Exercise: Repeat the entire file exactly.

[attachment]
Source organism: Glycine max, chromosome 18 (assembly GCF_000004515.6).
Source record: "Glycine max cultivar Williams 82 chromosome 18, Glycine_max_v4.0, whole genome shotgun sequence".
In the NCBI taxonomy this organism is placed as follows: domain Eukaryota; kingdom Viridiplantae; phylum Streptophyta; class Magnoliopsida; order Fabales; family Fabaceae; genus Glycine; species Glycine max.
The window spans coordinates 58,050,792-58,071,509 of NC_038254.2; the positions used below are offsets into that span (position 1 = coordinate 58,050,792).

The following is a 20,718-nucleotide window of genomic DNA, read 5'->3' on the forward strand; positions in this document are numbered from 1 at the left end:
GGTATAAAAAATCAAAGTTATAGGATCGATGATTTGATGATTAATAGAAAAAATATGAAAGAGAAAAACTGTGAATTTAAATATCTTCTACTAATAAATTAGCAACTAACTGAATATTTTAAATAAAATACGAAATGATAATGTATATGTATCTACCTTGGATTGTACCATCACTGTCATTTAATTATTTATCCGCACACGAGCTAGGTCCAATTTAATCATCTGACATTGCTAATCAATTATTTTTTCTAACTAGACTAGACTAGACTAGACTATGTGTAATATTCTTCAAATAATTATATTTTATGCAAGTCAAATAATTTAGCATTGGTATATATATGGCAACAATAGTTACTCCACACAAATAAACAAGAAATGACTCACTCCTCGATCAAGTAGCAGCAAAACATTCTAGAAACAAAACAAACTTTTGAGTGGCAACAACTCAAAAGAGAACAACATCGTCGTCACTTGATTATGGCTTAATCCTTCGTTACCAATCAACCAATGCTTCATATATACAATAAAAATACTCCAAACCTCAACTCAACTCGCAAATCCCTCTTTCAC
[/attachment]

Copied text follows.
Source organism: Glycine max, chromosome 18 (assembly GCF_000004515.6).
Source record: "Glycine max cultivar Williams 82 chromosome 18, Glycine_max_v4.0, whole genome shotgun sequence".
In the NCBI taxonomy this organism is placed as follows: domain Eukaryota; kingdom Viridiplantae; phylum Streptophyta; class Magnoliopsida; order Fabales; family Fabaceae; genus Glycine; species Glycine max.
The window spans coordinates 58,050,792-58,071,509 of NC_038254.2; the positions used below are offsets into that span (position 1 = coordinate 58,050,792).

The following is a 20,718-nucleotide window of genomic DNA, read 5'->3' on the forward strand; positions in this document are numbered from 1 at the left end:
GGTATAAAAAATCAAAGTTATAGGATCGATGATTTGATGATTAATAGAAAAAATATGAAAGAGAAAAACTGTGAATTTAAATATCTTCTACTAATAAATTAGCAACTAACTGAATATTTTAAATAAAATACGAAATGATAATGTATATGTATCTACCTTGGATTGTACCATCACTGTCATTTAATTATTTATCCGCACACGAGCTAGGTCCAATTTAATCATCTGACATTGCTAATCAATTATTTTTTCTAACTAGACTAGACTAGACTAGACTATGTGTAATATTCTTCAAATAATTATATTTTATGCAAGTCAAATAATTTAGCATTGGTATATATATGGCAACAATAGTTACTCCACACAAATAAACAAGAAATGACTCACTCCTCGATCAAGTAGCAGCAAAACATTCTAGAAACAAAACAAACTTTTGAGTGGCAACAACTCAAAAGAGAACAACATCGTCGTCACTTGATTATGGCTTAATCCTTCGTTACCAATCAACCAATGCTTCATATATACAATAAAAATACTCCAAACCTCAACTCAACTCGCAAATCCCTCTTTCAC